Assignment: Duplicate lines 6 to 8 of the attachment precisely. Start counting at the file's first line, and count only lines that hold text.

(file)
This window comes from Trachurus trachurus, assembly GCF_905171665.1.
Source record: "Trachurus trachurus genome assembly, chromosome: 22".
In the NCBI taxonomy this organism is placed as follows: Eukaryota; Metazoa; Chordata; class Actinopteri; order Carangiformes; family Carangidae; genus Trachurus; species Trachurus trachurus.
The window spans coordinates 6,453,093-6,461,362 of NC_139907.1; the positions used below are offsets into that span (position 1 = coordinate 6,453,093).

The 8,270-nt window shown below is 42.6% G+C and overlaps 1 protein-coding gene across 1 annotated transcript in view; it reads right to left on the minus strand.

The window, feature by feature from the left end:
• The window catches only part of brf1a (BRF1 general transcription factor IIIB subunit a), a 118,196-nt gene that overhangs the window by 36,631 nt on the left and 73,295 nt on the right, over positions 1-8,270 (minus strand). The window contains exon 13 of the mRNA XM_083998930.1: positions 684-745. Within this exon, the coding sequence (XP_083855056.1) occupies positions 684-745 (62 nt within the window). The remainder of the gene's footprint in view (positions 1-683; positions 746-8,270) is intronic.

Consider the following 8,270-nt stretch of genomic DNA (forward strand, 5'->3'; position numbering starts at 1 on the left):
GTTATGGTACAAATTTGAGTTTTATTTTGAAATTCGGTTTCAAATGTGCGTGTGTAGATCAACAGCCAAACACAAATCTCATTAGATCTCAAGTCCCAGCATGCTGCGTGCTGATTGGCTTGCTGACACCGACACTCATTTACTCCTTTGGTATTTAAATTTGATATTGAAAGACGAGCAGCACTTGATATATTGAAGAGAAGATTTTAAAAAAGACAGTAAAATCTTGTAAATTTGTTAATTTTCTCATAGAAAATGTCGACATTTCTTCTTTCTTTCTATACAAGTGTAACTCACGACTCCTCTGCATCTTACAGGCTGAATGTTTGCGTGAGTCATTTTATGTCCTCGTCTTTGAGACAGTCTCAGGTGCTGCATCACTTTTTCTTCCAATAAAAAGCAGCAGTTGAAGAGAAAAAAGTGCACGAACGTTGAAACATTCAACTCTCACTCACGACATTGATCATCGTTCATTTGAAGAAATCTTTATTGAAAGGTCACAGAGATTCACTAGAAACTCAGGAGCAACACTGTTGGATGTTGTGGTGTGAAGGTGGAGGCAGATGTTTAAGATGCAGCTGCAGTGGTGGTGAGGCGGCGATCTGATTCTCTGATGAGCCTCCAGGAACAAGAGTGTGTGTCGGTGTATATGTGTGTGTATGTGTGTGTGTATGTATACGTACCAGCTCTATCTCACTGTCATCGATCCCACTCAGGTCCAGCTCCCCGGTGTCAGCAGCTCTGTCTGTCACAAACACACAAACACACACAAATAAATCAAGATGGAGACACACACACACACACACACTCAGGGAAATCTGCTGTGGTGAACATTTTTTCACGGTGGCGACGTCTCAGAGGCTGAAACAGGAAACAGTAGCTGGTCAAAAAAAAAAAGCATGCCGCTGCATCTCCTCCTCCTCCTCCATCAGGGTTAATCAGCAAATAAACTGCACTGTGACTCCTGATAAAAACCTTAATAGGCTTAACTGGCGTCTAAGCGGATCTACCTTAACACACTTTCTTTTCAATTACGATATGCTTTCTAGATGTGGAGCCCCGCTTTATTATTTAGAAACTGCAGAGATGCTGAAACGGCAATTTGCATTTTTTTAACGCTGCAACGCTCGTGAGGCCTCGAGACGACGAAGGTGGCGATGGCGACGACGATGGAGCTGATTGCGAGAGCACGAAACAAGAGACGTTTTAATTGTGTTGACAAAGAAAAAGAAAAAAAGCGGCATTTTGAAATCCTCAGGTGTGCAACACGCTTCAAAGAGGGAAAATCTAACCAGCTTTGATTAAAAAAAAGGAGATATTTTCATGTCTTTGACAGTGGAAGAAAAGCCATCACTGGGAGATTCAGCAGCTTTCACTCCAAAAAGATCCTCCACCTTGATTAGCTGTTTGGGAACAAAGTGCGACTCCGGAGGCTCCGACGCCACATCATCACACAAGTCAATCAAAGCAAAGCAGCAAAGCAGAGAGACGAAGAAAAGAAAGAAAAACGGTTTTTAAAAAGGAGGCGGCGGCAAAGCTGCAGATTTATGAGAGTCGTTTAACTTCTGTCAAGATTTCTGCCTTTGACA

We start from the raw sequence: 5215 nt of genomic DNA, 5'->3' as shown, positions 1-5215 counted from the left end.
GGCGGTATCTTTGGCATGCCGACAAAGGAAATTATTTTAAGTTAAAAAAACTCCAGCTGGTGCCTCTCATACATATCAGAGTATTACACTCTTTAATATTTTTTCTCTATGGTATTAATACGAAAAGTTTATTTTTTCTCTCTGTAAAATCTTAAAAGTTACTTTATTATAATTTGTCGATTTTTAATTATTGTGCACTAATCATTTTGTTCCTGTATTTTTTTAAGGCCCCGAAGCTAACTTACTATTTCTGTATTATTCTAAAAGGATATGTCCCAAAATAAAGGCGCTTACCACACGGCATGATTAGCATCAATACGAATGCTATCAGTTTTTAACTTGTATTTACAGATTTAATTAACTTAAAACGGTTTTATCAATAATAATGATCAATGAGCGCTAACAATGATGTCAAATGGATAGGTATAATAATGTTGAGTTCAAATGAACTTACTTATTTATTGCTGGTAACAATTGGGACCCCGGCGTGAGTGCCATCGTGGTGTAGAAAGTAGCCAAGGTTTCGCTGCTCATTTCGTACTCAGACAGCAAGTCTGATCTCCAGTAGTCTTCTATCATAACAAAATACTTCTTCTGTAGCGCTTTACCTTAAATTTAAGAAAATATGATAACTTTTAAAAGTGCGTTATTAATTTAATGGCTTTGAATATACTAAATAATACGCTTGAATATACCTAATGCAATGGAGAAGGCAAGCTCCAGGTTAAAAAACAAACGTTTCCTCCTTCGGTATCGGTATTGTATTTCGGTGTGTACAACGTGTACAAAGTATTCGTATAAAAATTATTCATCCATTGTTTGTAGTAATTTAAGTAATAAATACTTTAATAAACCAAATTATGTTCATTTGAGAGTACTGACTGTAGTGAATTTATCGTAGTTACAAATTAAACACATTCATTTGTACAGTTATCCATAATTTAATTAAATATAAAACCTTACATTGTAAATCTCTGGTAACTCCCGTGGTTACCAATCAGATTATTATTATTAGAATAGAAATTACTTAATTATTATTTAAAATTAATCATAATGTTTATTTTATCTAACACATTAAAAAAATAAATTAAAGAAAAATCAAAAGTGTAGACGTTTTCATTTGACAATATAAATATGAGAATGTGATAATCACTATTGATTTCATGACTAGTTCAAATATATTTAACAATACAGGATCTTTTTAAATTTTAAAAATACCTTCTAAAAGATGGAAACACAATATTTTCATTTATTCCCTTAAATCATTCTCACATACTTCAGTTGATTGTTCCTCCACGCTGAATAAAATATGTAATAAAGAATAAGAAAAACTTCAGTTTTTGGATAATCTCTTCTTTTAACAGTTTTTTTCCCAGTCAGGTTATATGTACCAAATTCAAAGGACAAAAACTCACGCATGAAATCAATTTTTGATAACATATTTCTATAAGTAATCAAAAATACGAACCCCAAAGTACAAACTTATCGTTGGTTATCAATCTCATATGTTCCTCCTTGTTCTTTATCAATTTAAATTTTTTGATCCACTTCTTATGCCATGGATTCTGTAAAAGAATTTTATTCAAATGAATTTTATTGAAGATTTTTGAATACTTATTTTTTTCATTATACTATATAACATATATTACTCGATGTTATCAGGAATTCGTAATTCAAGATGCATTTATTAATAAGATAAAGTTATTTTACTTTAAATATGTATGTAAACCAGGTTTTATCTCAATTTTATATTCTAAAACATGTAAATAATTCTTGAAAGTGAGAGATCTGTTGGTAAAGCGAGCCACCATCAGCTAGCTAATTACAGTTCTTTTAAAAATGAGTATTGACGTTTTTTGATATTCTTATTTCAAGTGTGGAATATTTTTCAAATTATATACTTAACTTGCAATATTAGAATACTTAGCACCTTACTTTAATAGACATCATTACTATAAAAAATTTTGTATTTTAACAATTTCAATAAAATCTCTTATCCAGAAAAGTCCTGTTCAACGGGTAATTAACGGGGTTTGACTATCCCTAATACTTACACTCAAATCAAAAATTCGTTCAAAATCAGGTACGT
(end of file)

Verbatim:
The window, feature by feature from the left end:
• The window catches only part of brf1a (BRF1 general transcription factor IIIB subunit a), a 118,196-nt gene that overhangs the window by 36,631 nt on the left and 73,295 nt on the right, over positions 1-8,270 (minus strand). The window contains exon 13 of the mRNA XM_083998930.1: positions 684-745. Within this exon, the coding sequence (XP_083855056.1) occupies positions 684-745 (62 nt within the window). The remainder of the gene's footprint in view (positions 1-683; positions 746-8,270) is intronic.

Consider the following 8,270-nt stretch of genomic DNA (forward strand, 5'->3'; position numbering starts at 1 on the left):